The Tombs of the Nobles are found throughout Egypt but no where are they better preserved than on the West Bank of the River Nile, located in the Theban Necropolis. In this region of approximately two square miles some of the most powerful nobles have their burial sites which have been built relatively close to surface level with the most important overlooking the temples of Luxor and Karnak on the East Bank.
The supreme figurehead of Egypt was the Pharaoh of the day. He could not organise the running of his state on a daily basis alone, so a Pharaohs’ vizier was created, who along with the chief treasurer ensured that departments ran smoothly, that all taxation was paid and all matters of the state were dealt with or at least brought to the attention of the Pharaoh for his sanctioning. All viziers were powerful and wealthy men and because of their loyalty to the Pharaohs were honoured at their death with a fabulous tomb on the West Bank. Other powerful men including army generals and overseers were also granted honours and ultimately tombs in this prestigious area.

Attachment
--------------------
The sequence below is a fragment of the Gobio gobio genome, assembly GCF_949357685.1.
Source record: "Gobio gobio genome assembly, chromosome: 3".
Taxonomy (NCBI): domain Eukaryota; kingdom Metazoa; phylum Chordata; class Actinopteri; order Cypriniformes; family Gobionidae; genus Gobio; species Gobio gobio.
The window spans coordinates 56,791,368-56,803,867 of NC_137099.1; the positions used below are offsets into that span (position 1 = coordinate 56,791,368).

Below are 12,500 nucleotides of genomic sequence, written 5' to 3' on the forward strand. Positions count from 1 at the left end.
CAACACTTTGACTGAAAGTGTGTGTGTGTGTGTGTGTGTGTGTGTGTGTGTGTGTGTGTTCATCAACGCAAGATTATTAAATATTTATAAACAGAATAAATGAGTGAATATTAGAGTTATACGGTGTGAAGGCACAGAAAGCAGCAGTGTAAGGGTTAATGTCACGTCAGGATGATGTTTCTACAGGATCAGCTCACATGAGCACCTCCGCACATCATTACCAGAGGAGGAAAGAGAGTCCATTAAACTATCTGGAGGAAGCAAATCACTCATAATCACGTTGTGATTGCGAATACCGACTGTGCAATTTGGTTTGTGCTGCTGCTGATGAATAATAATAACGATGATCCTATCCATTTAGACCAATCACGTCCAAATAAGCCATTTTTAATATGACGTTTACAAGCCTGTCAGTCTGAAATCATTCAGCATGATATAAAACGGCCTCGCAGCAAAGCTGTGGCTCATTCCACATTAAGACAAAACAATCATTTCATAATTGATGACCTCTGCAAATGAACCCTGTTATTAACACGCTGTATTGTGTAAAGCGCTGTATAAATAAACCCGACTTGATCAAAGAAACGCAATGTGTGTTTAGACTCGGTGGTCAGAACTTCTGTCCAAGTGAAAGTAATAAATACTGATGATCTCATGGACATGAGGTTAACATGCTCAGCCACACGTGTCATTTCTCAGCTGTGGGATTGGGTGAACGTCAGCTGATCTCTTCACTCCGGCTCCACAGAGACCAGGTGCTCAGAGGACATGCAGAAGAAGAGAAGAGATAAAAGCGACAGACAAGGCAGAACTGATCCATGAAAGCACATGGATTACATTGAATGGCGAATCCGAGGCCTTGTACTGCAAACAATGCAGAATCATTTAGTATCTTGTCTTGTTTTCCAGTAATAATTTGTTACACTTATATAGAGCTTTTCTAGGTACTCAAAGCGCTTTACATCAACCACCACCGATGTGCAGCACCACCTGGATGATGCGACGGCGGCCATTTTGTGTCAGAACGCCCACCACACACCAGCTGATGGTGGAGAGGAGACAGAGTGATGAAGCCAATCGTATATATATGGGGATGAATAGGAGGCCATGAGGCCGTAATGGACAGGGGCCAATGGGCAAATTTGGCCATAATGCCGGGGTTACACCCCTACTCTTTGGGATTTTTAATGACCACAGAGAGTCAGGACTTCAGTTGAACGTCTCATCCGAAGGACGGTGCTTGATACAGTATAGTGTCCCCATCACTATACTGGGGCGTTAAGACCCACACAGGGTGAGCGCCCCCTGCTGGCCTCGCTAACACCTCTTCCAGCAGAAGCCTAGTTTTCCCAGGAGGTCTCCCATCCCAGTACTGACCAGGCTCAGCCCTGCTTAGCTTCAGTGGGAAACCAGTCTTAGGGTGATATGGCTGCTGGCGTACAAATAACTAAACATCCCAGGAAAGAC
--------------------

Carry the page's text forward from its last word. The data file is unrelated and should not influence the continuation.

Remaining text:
Different carvings and scenes can be found in different noble’s tombs. Some display lush garden scenes with beautifully drawn birds and animals. Other tombs draw attention to religion, with funerary scenes and text. In some of these tombs the human figures are drawn childlike with too long legs, thin matchstick bodies and dressed as if a child had drawn the clothes.